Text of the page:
This is All Saints’ Church in the village of East Meon in Hampshire.
And the original pulpit from Holy Trinity, Minories can be seen in the village church:
Including a plaque which confirms the original location of the pulpit, and how it arrived in this Hampshire village.
Strange to see this relic from a City church in a very different location.
Hopefully I do not make many mistakes, but luckily when I do, the knowledge is out there and readers are able to correct. In June I posted the following photo in a blog about Thomas More Street. The photo had been labelled with this name by my father, so I assumed this was the street, despite some doubts when trying to match the curve in the photo with Thomas More Street.
Luckily readers were able to identify the correct location as St Katharine’s Way, so I was able to return and write an updated post with the right location.
The aim of the blog is to identify the locations of these original photos, so it is brilliant to identify the right place where I have made an error, or there is insufficient information in the photo to identify the location.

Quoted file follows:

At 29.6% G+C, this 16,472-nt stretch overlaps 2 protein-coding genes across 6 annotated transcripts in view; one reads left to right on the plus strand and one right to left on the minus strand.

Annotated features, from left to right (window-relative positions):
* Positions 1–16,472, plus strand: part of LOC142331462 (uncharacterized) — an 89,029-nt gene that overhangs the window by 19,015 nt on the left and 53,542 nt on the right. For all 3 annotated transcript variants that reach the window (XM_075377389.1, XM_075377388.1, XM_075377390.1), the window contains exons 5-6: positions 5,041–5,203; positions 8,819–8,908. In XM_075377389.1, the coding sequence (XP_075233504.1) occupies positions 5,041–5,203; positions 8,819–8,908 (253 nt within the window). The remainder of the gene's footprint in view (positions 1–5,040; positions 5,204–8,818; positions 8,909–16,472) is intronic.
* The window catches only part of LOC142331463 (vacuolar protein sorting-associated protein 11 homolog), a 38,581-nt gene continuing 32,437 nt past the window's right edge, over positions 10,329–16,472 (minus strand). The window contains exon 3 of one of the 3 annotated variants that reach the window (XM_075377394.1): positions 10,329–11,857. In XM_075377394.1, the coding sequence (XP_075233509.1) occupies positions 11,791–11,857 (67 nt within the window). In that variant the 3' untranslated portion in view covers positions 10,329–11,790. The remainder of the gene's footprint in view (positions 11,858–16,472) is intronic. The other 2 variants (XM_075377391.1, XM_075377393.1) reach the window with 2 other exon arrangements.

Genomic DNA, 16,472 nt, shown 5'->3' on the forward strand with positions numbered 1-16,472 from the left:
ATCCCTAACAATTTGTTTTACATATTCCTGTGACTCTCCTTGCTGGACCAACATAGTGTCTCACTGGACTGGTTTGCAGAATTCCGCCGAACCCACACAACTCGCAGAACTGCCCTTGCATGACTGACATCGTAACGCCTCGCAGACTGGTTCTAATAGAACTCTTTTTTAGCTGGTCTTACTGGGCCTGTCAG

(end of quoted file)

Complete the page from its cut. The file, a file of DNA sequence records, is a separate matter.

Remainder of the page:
In July, I wrote about a former office building at the southern end of Charing Cross Road that was being converted to a hotel. This is Seven St Martin’s Place.
It was interesting to research the considerable growth in hotel capacity across the city, and how this demand is expected to continue to grow.
The front of the building had a number of sculptures by Hubert Dalwood, a very well-respected sculptor in the Modern British movement. When a building undergoes conversion there is always a worry that wonderful original features such as these works could be lost, and there was no mention in the planning documentation of the works, or the requirement to preserve them.
I walked by the building a few days ago, the new hotel is now open, and the sculptures are in the same place and in good condition, so hopefully they will remain there for many years to come.
In August I followed so many thousands of Londoners from previous years and took a trip out to Southend.
Southend is a bit quieter than 1910, when the following newspaper extract introduced a Bank Holiday day at the town:
Very early in the morning the incoming excursion trains began to unload their human cargoes; the railway stations, like gigantic hearts, beat at regular intervals and sent the human tides flowing outwards, to disperse themselves along the various arteries and veins of the town.
Southend Pier, so typical of a Victorian seaside and which marches well over a mile into the Thames Estuary, and the train still carries those who do not want to walk:
Numerous fires have destroyed the buildings at both ends of the pier, but the train is still one of the major attractions on the pier.